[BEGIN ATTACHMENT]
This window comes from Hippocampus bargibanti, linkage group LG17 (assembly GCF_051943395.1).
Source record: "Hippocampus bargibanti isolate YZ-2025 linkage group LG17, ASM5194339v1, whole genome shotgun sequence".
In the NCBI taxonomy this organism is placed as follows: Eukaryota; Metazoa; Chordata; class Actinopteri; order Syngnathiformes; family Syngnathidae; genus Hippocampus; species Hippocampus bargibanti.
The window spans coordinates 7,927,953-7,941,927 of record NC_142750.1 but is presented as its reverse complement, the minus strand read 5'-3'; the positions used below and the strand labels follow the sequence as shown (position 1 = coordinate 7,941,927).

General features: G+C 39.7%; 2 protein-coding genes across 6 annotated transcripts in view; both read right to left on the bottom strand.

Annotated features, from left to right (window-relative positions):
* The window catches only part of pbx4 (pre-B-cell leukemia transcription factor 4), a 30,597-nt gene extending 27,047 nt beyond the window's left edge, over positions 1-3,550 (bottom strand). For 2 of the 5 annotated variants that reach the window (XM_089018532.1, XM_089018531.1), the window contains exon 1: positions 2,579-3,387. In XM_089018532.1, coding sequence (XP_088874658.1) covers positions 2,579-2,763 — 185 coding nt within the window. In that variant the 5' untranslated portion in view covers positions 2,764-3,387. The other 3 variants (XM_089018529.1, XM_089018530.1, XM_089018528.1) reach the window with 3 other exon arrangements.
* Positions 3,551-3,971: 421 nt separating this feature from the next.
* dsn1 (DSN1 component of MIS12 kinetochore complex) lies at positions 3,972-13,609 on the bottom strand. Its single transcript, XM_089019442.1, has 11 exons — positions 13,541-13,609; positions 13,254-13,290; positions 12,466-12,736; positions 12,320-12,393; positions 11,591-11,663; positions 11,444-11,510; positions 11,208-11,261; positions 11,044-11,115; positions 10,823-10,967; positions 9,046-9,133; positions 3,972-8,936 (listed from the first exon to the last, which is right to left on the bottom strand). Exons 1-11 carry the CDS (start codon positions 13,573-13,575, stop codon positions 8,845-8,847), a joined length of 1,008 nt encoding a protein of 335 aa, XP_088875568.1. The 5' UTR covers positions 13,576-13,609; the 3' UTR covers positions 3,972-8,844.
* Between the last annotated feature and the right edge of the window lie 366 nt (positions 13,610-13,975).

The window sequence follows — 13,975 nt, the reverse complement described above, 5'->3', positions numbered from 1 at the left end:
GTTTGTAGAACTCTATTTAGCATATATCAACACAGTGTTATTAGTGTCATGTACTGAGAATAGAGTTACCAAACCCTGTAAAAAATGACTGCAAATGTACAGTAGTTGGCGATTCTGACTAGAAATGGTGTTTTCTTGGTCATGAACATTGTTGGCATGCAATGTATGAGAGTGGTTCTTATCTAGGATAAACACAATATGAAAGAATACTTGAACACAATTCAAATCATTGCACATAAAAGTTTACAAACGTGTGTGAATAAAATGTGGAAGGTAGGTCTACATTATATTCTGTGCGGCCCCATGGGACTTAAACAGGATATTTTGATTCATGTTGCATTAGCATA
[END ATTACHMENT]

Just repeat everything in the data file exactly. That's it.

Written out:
This window comes from Hippocampus bargibanti, linkage group LG17 (assembly GCF_051943395.1).
Source record: "Hippocampus bargibanti isolate YZ-2025 linkage group LG17, ASM5194339v1, whole genome shotgun sequence".
In the NCBI taxonomy this organism is placed as follows: Eukaryota; Metazoa; Chordata; class Actinopteri; order Syngnathiformes; family Syngnathidae; genus Hippocampus; species Hippocampus bargibanti.
The window spans coordinates 7,927,953-7,941,927 of record NC_142750.1 but is presented as its reverse complement, the minus strand read 5'-3'; the positions used below and the strand labels follow the sequence as shown (position 1 = coordinate 7,941,927).

General features: G+C 39.7%; 2 protein-coding genes across 6 annotated transcripts in view; both read right to left on the bottom strand.

Annotated features, from left to right (window-relative positions):
* The window catches only part of pbx4 (pre-B-cell leukemia transcription factor 4), a 30,597-nt gene extending 27,047 nt beyond the window's left edge, over positions 1-3,550 (bottom strand). For 2 of the 5 annotated variants that reach the window (XM_089018532.1, XM_089018531.1), the window contains exon 1: positions 2,579-3,387. In XM_089018532.1, coding sequence (XP_088874658.1) covers positions 2,579-2,763 — 185 coding nt within the window. In that variant the 5' untranslated portion in view covers positions 2,764-3,387. The other 3 variants (XM_089018529.1, XM_089018530.1, XM_089018528.1) reach the window with 3 other exon arrangements.
* Positions 3,551-3,971: 421 nt separating this feature from the next.
* dsn1 (DSN1 component of MIS12 kinetochore complex) lies at positions 3,972-13,609 on the bottom strand. Its single transcript, XM_089019442.1, has 11 exons — positions 13,541-13,609; positions 13,254-13,290; positions 12,466-12,736; positions 12,320-12,393; positions 11,591-11,663; positions 11,444-11,510; positions 11,208-11,261; positions 11,044-11,115; positions 10,823-10,967; positions 9,046-9,133; positions 3,972-8,936 (listed from the first exon to the last, which is right to left on the bottom strand). Exons 1-11 carry the CDS (start codon positions 13,573-13,575, stop codon positions 8,845-8,847), a joined length of 1,008 nt encoding a protein of 335 aa, XP_088875568.1. The 5' UTR covers positions 13,576-13,609; the 3' UTR covers positions 3,972-8,844.
* Between the last annotated feature and the right edge of the window lie 366 nt (positions 13,610-13,975).

The window sequence follows — 13,975 nt, the reverse complement described above, 5'->3', positions numbered from 1 at the left end:
GTTTGTAGAACTCTATTTAGCATATATCAACACAGTGTTATTAGTGTCATGTACTGAGAATAGAGTTACCAAACCCTGTAAAAAATGACTGCAAATGTACAGTAGTTGGCGATTCTGACTAGAAATGGTGTTTTCTTGGTCATGAACATTGTTGGCATGCAATGTATGAGAGTGGTTCTTATCTAGGATAAACACAATATGAAAGAATACTTGAACACAATTCAAATCATTGCACATAAAAGTTTACAAACGTGTGTGAATAAAATGTGGAAGGTAGGTCTACATTATATTCTGTGCGGCCCCATGGGACTTAAACAGGATATTTTGATTCATGTTGCATTAGCATA